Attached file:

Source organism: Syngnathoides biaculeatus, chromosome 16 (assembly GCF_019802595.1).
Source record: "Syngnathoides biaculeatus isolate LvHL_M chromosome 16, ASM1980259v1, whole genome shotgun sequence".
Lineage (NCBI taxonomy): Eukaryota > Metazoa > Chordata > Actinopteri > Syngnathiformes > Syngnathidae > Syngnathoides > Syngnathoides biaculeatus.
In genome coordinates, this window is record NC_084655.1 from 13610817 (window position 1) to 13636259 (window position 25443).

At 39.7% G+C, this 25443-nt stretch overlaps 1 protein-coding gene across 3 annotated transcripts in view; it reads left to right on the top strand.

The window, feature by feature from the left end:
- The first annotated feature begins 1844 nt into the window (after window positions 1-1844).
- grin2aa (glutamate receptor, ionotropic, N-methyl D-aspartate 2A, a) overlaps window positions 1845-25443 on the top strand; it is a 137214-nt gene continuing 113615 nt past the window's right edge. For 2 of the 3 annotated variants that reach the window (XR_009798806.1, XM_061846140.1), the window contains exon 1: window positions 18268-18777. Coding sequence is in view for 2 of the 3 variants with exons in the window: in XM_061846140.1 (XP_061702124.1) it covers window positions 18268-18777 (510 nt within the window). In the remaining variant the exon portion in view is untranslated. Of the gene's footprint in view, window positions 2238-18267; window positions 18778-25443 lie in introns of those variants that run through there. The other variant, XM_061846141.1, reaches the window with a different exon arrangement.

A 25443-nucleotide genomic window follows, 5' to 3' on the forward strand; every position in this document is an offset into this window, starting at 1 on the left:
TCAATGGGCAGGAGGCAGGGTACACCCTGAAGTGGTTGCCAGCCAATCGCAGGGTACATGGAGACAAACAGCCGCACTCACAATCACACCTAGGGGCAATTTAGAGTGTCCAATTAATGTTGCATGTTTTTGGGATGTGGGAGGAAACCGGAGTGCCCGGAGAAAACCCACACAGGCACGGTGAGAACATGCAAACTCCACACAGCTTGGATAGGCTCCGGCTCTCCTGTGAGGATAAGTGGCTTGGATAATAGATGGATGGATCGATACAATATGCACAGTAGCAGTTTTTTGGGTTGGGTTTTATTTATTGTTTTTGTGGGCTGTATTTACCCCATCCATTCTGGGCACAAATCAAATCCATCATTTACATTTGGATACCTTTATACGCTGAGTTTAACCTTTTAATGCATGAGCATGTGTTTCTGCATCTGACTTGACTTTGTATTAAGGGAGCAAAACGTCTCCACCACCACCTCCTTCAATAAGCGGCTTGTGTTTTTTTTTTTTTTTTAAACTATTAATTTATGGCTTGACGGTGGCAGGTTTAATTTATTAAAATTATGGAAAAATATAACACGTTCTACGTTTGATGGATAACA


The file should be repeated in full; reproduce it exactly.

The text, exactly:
Source organism: Syngnathoides biaculeatus, chromosome 16 (assembly GCF_019802595.1).
Source record: "Syngnathoides biaculeatus isolate LvHL_M chromosome 16, ASM1980259v1, whole genome shotgun sequence".
Lineage (NCBI taxonomy): Eukaryota > Metazoa > Chordata > Actinopteri > Syngnathiformes > Syngnathidae > Syngnathoides > Syngnathoides biaculeatus.
In genome coordinates, this window is record NC_084655.1 from 13610817 (window position 1) to 13636259 (window position 25443).

At 39.7% G+C, this 25443-nt stretch overlaps 1 protein-coding gene across 3 annotated transcripts in view; it reads left to right on the top strand.

The window, feature by feature from the left end:
- The first annotated feature begins 1844 nt into the window (after window positions 1-1844).
- grin2aa (glutamate receptor, ionotropic, N-methyl D-aspartate 2A, a) overlaps window positions 1845-25443 on the top strand; it is a 137214-nt gene continuing 113615 nt past the window's right edge. For 2 of the 3 annotated variants that reach the window (XR_009798806.1, XM_061846140.1), the window contains exon 1: window positions 18268-18777. Coding sequence is in view for 2 of the 3 variants with exons in the window: in XM_061846140.1 (XP_061702124.1) it covers window positions 18268-18777 (510 nt within the window). In the remaining variant the exon portion in view is untranslated. Of the gene's footprint in view, window positions 2238-18267; window positions 18778-25443 lie in introns of those variants that run through there. The other variant, XM_061846141.1, reaches the window with a different exon arrangement.

A 25443-nucleotide genomic window follows, 5' to 3' on the forward strand; every position in this document is an offset into this window, starting at 1 on the left:
TCAATGGGCAGGAGGCAGGGTACACCCTGAAGTGGTTGCCAGCCAATCGCAGGGTACATGGAGACAAACAGCCGCACTCACAATCACACCTAGGGGCAATTTAGAGTGTCCAATTAATGTTGCATGTTTTTGGGATGTGGGAGGAAACCGGAGTGCCCGGAGAAAACCCACACAGGCACGGTGAGAACATGCAAACTCCACACAGCTTGGATAGGCTCCGGCTCTCCTGTGAGGATAAGTGGCTTGGATAATAGATGGATGGATCGATACAATATGCACAGTAGCAGTTTTTTGGGTTGGGTTTTATTTATTGTTTTTGTGGGCTGTATTTACCCCATCCATTCTGGGCACAAATCAAATCCATCATTTACATTTGGATACCTTTATACGCTGAGTTTAACCTTTTAATGCATGAGCATGTGTTTCTGCATCTGACTTGACTTTGTATTAAGGGAGCAAAACGTCTCCACCACCACCTCCTTCAATAAGCGGCTTGTGTTTTTTTTTTTTTTTTAAACTATTAATTTATGGCTTGACGGTGGCAGGTTTAATTTATTAAAATTATGGAAAAATATAACACGTTCTACGTTTGATGGATAACA